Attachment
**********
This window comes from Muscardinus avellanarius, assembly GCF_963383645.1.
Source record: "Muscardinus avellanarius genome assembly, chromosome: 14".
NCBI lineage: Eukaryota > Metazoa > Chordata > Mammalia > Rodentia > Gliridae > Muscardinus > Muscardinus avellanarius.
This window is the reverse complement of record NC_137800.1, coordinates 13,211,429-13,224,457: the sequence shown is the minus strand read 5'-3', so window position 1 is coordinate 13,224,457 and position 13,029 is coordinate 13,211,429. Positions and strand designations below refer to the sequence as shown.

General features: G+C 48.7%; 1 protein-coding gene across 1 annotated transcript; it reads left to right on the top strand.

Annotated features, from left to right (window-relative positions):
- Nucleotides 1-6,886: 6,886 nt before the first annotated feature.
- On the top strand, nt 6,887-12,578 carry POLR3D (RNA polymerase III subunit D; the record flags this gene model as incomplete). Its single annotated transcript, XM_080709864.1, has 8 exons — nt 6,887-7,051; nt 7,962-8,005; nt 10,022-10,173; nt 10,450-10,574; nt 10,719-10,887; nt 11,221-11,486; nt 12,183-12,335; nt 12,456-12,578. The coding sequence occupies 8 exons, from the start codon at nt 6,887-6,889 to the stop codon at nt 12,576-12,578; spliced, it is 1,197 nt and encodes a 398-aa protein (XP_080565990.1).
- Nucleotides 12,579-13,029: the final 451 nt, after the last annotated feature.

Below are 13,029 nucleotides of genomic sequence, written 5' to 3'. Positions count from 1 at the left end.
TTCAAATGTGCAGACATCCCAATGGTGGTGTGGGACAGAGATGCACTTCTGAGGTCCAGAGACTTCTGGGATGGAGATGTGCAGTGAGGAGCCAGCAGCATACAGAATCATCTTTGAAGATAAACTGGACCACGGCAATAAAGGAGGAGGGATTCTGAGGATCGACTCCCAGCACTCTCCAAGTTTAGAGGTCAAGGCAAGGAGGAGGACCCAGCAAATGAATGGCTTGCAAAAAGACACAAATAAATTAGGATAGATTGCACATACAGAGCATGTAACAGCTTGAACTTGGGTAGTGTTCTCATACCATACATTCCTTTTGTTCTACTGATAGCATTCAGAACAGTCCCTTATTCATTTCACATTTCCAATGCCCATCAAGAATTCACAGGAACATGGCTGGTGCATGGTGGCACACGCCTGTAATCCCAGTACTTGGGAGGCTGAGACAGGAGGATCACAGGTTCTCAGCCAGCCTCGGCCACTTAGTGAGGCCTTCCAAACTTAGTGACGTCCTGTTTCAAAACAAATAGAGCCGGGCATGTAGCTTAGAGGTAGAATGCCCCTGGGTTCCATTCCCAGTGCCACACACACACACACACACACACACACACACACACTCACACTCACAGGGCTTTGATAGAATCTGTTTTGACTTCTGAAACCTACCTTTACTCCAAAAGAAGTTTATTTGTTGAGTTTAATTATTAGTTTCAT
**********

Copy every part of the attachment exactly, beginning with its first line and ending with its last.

This window comes from Muscardinus avellanarius, assembly GCF_963383645.1.
Source record: "Muscardinus avellanarius genome assembly, chromosome: 14".
NCBI lineage: Eukaryota > Metazoa > Chordata > Mammalia > Rodentia > Gliridae > Muscardinus > Muscardinus avellanarius.
This window is the reverse complement of record NC_137800.1, coordinates 13,211,429-13,224,457: the sequence shown is the minus strand read 5'-3', so window position 1 is coordinate 13,224,457 and position 13,029 is coordinate 13,211,429. Positions and strand designations below refer to the sequence as shown.

General features: G+C 48.7%; 1 protein-coding gene across 1 annotated transcript; it reads left to right on the top strand.

Annotated features, from left to right (window-relative positions):
- Nucleotides 1-6,886: 6,886 nt before the first annotated feature.
- On the top strand, nt 6,887-12,578 carry POLR3D (RNA polymerase III subunit D; the record flags this gene model as incomplete). Its single annotated transcript, XM_080709864.1, has 8 exons — nt 6,887-7,051; nt 7,962-8,005; nt 10,022-10,173; nt 10,450-10,574; nt 10,719-10,887; nt 11,221-11,486; nt 12,183-12,335; nt 12,456-12,578. The coding sequence occupies 8 exons, from the start codon at nt 6,887-6,889 to the stop codon at nt 12,576-12,578; spliced, it is 1,197 nt and encodes a 398-aa protein (XP_080565990.1).
- Nucleotides 12,579-13,029: the final 451 nt, after the last annotated feature.

Below are 13,029 nucleotides of genomic sequence, written 5' to 3'. Positions count from 1 at the left end.
TTCAAATGTGCAGACATCCCAATGGTGGTGTGGGACAGAGATGCACTTCTGAGGTCCAGAGACTTCTGGGATGGAGATGTGCAGTGAGGAGCCAGCAGCATACAGAATCATCTTTGAAGATAAACTGGACCACGGCAATAAAGGAGGAGGGATTCTGAGGATCGACTCCCAGCACTCTCCAAGTTTAGAGGTCAAGGCAAGGAGGAGGACCCAGCAAATGAATGGCTTGCAAAAAGACACAAATAAATTAGGATAGATTGCACATACAGAGCATGTAACAGCTTGAACTTGGGTAGTGTTCTCATACCATACATTCCTTTTGTTCTACTGATAGCATTCAGAACAGTCCCTTATTCATTTCACATTTCCAATGCCCATCAAGAATTCACAGGAACATGGCTGGTGCATGGTGGCACACGCCTGTAATCCCAGTACTTGGGAGGCTGAGACAGGAGGATCACAGGTTCTCAGCCAGCCTCGGCCACTTAGTGAGGCCTTCCAAACTTAGTGACGTCCTGTTTCAAAACAAATAGAGCCGGGCATGTAGCTTAGAGGTAGAATGCCCCTGGGTTCCATTCCCAGTGCCACACACACACACACACACACACACACACACACACTCACACTCACAGGGCTTTGATAGAATCTGTTTTGACTTCTGAAACCTACCTTTACTCCAAAAGAAGTTTATTTGTTGAGTTTAATTATTAGTTTCAT